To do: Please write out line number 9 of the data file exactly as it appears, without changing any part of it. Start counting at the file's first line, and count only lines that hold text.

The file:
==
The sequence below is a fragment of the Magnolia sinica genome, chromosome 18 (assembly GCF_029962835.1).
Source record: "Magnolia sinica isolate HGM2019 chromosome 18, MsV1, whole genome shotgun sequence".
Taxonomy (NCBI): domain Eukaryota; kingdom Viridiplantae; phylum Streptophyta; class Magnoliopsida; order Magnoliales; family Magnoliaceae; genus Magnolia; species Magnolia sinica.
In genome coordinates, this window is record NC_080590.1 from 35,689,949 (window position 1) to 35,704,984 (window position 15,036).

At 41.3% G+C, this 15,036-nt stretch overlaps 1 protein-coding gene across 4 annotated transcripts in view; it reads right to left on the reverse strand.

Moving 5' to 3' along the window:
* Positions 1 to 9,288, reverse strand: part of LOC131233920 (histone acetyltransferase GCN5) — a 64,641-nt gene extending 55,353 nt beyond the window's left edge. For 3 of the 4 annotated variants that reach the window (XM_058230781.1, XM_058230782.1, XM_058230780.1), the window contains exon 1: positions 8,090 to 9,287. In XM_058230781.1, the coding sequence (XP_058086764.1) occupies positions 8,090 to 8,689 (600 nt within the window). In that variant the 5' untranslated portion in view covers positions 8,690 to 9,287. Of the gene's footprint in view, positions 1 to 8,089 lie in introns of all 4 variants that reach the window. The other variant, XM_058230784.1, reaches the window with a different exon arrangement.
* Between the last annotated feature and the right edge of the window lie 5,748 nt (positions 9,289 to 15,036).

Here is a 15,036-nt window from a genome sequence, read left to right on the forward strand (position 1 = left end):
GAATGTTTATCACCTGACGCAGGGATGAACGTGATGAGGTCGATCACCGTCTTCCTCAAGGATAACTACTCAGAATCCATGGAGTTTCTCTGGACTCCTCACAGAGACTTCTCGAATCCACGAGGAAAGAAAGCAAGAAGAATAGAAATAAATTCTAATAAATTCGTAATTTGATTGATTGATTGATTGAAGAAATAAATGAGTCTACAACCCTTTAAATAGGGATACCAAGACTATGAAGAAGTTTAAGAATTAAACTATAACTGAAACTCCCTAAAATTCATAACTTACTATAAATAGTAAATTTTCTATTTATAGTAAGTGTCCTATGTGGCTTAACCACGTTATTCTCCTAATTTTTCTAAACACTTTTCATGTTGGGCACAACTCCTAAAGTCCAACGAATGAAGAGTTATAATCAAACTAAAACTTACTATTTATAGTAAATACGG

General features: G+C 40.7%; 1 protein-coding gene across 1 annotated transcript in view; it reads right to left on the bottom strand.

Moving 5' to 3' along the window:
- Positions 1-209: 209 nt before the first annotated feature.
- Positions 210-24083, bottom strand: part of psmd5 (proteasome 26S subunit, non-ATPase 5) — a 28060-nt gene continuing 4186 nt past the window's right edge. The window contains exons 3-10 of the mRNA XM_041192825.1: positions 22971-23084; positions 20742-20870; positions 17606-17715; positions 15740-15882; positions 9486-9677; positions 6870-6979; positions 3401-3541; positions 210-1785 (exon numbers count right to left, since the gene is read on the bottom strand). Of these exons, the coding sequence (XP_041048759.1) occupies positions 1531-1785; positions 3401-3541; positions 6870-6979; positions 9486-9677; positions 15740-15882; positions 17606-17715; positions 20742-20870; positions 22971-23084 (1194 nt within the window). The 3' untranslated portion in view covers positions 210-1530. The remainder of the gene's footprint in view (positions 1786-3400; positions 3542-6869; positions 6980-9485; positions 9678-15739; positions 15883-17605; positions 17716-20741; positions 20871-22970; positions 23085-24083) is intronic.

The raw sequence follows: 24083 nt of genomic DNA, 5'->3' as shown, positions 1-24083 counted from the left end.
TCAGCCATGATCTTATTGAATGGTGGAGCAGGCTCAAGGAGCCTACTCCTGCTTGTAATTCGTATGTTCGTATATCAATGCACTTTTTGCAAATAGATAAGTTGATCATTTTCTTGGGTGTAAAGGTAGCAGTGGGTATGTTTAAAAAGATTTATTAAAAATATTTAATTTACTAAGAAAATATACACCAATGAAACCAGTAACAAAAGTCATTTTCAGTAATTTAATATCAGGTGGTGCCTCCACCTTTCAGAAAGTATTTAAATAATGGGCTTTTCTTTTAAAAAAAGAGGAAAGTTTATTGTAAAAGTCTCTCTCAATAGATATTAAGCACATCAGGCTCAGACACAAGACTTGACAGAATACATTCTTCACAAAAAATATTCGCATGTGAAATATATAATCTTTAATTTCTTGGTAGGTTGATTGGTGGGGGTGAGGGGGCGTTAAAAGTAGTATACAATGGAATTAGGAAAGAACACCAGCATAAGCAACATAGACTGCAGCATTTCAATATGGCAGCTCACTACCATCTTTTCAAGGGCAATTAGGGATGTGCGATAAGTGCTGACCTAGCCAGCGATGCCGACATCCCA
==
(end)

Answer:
Here is a 15,036-nt window from a genome sequence, read left to right on the forward strand (position 1 = left end):